This is particularly awkward for women because their earned titles are attached to their husband’s family names on second reference. Referring to Hajia Fatima Abdullahi as “Hajia Abdullahi” or a Chief Stella Okereke as “Chief Okereke” on second and subsequent references in a news story is downright misleading. It should be Hajia Fatima and Chief Stella.

In the West, how people are addressed—i.e., whether or not titles are prefixed to their names—is often indicative of levels of familiarity or social and power distance. Calling people by their first names without titles usually indicates that you are on very familiar, friendly terms with them and that the power distance between you and them is very short or non-existent. Calling them by their titles and full names or their titles and last names indicates that there is a wide social and power distance between you and them, the kind of social and power distance that exists, say, between teachers and students or between total strangers on opposite ends of the social scale.

On other occasions, addressing people with their title and last name (such as Mr. Smith) when you are their social equal or their social superior can indicate cold detachment, even hostility. And calling people by their first names when they are older than you, are your social superiors, are not sufficiently known to you, or have not explicitly permitted you to do so, is considered rude.

But this is not the case in Nigeria. Very close friends write letters to each other and sign off as “Mr. Somebody” or “Dr. Somebody Someone,” or “Professor Big man.” In the West, signing off a letter with your title and last name to a friend would indicate hostility, arrogance, or social awkwardness. That’s the basis of the Western expression “we are on first-name terms,” which basically means “we are so familiar with each other that we call each by our first names, not last names and pompous titles.”

There are exceptions to this convention in America, though. In the American south, for instance, it is customary for children to prefix “Mr.,” “Mrs.,” “Miss” or “Ms.” to people’s first names to indicate both familiarity and courtesy: the mention of the first name indicates familiarity and warmth, while the affixation of the title indicates courtesy. This is now becoming a national tradition that even adults use jocularly. This practice has been around in Nigeria, for a different reason, for as long as I’ve been alive.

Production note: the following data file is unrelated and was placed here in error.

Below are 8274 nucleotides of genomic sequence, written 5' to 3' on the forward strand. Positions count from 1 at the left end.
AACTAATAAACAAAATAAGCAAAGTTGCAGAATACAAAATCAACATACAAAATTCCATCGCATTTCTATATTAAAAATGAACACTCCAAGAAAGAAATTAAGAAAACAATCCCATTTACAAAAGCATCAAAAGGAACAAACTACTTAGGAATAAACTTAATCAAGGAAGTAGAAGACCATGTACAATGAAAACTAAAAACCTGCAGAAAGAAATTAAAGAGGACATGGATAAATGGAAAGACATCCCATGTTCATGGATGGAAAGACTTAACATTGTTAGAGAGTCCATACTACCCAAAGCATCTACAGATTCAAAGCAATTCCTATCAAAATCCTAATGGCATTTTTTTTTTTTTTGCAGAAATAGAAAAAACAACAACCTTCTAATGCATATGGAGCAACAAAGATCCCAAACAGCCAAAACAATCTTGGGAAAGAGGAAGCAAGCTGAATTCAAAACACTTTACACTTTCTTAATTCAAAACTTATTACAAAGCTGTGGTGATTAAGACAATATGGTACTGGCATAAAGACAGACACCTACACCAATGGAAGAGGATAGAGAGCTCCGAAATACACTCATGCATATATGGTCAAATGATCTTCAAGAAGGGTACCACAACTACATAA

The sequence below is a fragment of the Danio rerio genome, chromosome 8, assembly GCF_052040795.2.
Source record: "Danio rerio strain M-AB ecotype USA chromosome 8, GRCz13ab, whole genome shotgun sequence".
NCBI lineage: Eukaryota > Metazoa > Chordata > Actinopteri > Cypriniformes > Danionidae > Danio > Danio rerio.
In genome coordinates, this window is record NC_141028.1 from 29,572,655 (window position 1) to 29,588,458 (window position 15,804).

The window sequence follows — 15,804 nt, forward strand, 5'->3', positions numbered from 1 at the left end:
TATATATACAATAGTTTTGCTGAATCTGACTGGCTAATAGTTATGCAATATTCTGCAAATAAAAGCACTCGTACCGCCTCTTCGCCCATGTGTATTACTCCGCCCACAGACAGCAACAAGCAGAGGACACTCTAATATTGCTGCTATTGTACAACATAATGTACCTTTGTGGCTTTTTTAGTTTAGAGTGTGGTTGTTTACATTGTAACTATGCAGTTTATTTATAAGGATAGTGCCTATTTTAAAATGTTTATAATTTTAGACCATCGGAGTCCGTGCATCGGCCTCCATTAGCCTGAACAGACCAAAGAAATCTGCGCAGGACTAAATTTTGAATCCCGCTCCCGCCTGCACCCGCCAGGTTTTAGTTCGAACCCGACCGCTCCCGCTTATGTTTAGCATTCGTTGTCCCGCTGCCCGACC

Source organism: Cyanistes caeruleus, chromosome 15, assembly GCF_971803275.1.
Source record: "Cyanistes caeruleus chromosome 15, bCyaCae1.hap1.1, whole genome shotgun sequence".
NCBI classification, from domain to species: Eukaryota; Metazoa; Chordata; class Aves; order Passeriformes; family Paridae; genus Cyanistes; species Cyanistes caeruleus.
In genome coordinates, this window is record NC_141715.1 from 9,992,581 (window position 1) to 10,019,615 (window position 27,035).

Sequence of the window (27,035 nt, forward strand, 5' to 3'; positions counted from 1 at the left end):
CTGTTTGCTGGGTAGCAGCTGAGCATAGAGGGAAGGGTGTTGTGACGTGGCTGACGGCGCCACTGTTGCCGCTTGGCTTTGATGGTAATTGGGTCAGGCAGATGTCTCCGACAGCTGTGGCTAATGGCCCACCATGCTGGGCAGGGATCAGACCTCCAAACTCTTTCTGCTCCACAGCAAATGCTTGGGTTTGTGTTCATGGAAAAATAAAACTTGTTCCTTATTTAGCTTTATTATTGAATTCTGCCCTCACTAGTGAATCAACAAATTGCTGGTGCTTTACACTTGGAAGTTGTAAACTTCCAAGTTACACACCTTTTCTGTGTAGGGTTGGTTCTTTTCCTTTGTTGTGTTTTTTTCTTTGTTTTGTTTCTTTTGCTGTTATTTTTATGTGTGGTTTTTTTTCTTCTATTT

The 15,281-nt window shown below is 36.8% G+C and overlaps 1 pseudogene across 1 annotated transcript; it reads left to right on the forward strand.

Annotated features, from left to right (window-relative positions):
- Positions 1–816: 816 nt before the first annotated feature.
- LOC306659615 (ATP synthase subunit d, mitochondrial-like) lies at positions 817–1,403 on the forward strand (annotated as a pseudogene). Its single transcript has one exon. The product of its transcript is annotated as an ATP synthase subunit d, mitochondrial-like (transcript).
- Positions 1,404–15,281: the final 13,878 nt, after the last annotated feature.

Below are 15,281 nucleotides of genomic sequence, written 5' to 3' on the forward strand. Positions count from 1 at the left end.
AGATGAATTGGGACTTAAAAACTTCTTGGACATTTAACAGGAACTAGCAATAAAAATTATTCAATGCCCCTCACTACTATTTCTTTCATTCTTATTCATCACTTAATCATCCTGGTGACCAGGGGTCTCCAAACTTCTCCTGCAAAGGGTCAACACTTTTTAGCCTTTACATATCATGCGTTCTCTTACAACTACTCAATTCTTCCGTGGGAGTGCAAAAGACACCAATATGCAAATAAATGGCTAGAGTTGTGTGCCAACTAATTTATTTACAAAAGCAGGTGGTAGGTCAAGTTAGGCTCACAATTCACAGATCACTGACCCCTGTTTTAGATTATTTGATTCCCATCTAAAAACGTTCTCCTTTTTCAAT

Finally, in the West, it is considered bad form to introduce yourself to people with your titles. For instance, it is socially awkward or pompous to introduce yourself to a new person by saying, “I’m Professor John Danfulani.” But this is common practice in Nigeria. For me, this attitude is justified only on occasions when women have a need to tell a male stranger that they are married. So “I am Mrs. Fatima Isa” tells the male stranger what boundaries not to cross.

What of False Titles?

A related phenomenon is “false titles,” that is, creating titles out of professional callings. Nigerian lawyers prefix the title “Barrister” to their names. Architects prefix “Arc.” to their names. Pharmacists prefix “Pharm.” to theirs. Engineers prefix “Engr” to their names. Which profession have I left out? Many, I know. Nigerian journalists seem to be the only people left out in this craze for false titles. But “Journ” would be a nice title for journalists!

 But, seriously, in the West, only medical doctors, Ph.Ds, and (serving) ambassadors prefix professional titles to their names. Every other person contends with Mr., Mrs., Miss, or Ms. In Britain, the range of titles is, of course, wider because the Queen knights people for personal merit.

In Europe, except Britain, it is usual for university teachers who have a Ph.D. and attained the rank of “Professor” to refer to themselves as “Professor Dr. John Smith” This sounds utterly clumsy and superfluous to Britons and Americans—and to Nigerians. But it is intended to showcase both academic and professional achievement. “Professor” indicates professional achievement and “Dr.” indicates academic achievement. Since it is possible to become a professor without a Ph.D. and have a Ph.D. without attaining the rank of professor, Western Europeans (except Britons) think it is fitting to honor people who both have a PhD and attained the rank of professor, thus the vain, clumsy “Professor Dr.” title.

It is noteworthy that what grammarians call “false titles” didn’t start with Nigerians. It was actually started by Time magazine and is now the stuff of journalese (i.e., English distinctive to journalistic writing). In native English societies, false titles are defined as prefixing the name of a professional activity to the name of a person, e.g. “footballer Nwankwo Kanu has retired from the national team.” In the preceding sentence, “footballer” is a false title.

False titles are useful for journalists because they save space. But all journalistic writing conventions in Britain and America insist that the first letters of false titles should not be capitalized (e.g. it is wrong to write “Footballer Nkwankwo Kanu”) since they’re not “real” titles. They should also not be separated by a comma (e.g., it’s wrong to write, “Famous footballer, Nwanko Kanu, has landed a big gig in Spain”) from the name they precede. But this is precisely what Nigerians have perfected: the first letters of false titles are not only routinely capitalized; they have also been mainstreamed as “real” titles.

The titles “Barrister,” “Engr,” “Arc.,” “Surveyor,” “Pharm,” etc. are classic examples of false titles that have been elevated to the status of real titles in Nigeria.

All this wouldn’t matter if we only related to each other in Nigeria. But the reality of globalization has forced us to relate with people in other parts of the world more frequently than was the case in the past. I know that many Westerners are often confused by our naming conventions, especially because such conventions are often poor imitations of their ways. So it helps to know that there is grammatical logic to naming and titles.